NJ’s Christie: Require Needed Drug Treatment for Nonviolent Offenders


Calling addiction a treatable disease, New Jersey Gov. Chris Christie says he would require treatment for nonviolent criminals with drug dependence, a program that would take at least a year to start, reports the Philadelphia Inquirer. In the meantime, Christie would offer yearlong drug treatment to 1,000 to 1,500 low-level offenders now in prison. “I believe that this will be, if we do it the right way, one of the lasting legacies of this administration,” Christie said at the Rescue Mission of Trenton. “Budgets come and go. Taxes go up and down. But saving lives [ ] that lasts forever.”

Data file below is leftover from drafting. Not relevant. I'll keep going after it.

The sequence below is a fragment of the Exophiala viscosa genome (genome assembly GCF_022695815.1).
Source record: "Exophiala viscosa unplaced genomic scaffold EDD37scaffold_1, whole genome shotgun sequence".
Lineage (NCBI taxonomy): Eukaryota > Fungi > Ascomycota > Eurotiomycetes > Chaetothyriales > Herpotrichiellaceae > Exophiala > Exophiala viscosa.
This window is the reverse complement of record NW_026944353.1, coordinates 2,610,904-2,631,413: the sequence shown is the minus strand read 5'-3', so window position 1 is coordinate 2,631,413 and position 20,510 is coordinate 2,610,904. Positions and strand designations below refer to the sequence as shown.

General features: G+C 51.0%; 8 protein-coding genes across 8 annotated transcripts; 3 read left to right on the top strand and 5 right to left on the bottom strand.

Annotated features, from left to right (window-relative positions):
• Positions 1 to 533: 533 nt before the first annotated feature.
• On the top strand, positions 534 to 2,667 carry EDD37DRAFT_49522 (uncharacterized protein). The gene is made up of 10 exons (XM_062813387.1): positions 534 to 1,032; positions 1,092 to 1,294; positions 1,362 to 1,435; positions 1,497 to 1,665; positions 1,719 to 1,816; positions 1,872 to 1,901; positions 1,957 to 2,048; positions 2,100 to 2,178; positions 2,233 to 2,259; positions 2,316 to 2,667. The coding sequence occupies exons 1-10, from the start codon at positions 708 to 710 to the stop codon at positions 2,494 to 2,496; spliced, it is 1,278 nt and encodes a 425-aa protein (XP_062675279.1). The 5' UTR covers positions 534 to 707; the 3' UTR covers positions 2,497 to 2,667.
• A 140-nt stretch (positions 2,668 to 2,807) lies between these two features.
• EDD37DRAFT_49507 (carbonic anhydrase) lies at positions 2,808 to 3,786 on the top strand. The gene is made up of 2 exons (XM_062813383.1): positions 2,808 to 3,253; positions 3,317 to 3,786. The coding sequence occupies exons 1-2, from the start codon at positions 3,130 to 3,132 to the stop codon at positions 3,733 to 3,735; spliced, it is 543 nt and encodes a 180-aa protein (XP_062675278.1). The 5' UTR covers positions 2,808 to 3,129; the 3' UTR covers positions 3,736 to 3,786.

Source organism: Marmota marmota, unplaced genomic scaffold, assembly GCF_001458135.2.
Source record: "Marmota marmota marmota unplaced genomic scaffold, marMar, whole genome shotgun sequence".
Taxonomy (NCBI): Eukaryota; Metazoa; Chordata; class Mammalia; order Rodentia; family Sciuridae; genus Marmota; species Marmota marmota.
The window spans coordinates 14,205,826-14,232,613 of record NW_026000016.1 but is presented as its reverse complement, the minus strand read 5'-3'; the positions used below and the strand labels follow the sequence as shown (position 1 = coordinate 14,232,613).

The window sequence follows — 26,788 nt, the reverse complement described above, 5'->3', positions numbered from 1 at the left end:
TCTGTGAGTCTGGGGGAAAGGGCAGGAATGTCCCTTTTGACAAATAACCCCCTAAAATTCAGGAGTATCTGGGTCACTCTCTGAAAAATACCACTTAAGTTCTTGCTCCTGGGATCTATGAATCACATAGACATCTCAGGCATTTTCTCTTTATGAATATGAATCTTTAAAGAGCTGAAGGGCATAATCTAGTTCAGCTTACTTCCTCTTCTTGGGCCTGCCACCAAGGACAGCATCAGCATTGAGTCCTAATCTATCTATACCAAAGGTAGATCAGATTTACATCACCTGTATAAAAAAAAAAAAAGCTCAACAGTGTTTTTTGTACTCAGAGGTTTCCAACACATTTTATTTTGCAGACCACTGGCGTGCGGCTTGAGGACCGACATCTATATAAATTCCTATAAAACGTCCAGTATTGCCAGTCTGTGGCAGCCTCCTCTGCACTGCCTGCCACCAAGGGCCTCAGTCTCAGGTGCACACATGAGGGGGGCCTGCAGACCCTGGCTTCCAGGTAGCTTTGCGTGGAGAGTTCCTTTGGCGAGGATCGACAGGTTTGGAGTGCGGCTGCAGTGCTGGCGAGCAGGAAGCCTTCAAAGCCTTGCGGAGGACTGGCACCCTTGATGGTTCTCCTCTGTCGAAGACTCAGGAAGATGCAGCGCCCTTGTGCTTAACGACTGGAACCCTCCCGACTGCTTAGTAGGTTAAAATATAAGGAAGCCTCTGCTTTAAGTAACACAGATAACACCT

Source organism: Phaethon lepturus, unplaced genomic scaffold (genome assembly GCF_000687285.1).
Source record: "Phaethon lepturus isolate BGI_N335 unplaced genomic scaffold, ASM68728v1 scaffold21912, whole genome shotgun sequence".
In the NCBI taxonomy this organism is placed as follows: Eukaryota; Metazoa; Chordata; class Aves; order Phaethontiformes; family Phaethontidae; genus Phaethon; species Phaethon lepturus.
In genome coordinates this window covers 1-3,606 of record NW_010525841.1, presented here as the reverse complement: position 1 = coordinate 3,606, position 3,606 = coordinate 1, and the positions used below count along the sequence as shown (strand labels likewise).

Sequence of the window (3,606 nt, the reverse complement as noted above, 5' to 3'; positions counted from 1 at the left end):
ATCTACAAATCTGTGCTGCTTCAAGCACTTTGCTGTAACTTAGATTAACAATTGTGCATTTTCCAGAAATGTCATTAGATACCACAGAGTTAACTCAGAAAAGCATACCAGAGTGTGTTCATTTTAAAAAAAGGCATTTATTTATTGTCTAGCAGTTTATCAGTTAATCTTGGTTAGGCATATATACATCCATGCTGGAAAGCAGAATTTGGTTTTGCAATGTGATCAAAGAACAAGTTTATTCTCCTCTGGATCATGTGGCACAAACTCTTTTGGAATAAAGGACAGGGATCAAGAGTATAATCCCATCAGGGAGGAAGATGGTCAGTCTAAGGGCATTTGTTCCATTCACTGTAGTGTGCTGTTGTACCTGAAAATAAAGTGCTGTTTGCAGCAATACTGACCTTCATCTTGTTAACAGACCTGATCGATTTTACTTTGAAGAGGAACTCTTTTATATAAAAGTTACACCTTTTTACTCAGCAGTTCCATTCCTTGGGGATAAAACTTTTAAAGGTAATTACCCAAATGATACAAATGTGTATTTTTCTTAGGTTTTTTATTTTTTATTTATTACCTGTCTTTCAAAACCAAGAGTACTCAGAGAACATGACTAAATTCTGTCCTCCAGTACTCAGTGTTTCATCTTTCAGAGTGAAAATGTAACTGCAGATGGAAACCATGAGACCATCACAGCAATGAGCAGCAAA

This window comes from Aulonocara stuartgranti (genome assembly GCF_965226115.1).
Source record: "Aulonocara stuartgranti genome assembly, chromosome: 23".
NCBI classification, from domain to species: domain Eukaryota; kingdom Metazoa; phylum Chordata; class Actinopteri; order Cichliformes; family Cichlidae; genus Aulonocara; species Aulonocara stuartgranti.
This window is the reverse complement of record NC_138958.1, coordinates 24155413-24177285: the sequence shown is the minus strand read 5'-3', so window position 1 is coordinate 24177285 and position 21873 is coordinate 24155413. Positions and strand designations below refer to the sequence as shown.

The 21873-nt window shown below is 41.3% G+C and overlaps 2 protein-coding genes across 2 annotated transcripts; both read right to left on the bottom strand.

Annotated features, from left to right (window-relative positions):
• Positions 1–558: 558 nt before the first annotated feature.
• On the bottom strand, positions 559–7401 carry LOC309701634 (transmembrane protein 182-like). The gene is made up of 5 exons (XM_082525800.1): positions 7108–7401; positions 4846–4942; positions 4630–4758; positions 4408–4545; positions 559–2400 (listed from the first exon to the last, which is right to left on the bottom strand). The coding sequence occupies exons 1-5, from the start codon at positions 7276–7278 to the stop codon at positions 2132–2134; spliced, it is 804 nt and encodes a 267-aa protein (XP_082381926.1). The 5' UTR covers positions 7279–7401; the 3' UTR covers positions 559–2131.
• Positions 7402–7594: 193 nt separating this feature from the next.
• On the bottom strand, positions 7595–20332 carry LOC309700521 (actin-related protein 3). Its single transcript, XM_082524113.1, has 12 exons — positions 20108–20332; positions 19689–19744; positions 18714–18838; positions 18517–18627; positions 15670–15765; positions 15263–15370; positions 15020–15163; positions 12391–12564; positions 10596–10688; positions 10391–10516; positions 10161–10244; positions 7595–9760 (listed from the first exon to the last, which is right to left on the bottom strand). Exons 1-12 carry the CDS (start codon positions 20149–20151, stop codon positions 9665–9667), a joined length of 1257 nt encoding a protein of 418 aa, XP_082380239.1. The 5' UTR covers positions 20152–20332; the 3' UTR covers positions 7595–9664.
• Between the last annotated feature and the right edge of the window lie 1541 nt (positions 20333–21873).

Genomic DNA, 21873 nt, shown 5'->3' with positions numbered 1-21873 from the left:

Legislators have introduced bills that would alter the state’s drug court program, making treatment mandatory for any qualifying offender determined to have a problem with substance abuse. Drug court, which began as a pilot in Camden and Essex Counties in 1996, has allowed some offenders to avoid jail if they volunteer for treatment. Christie budgeted $2.5 million in fiscal 2013 for his initiative, but it would cost more to implement. As many as 7,000 people arrested annually could qualify for the program. Because it costs as much as $49,000 a year to incarcerate an inmate, Christie said, the state would save money by moving nonviolent offenders out of prison and into rehabilitation.

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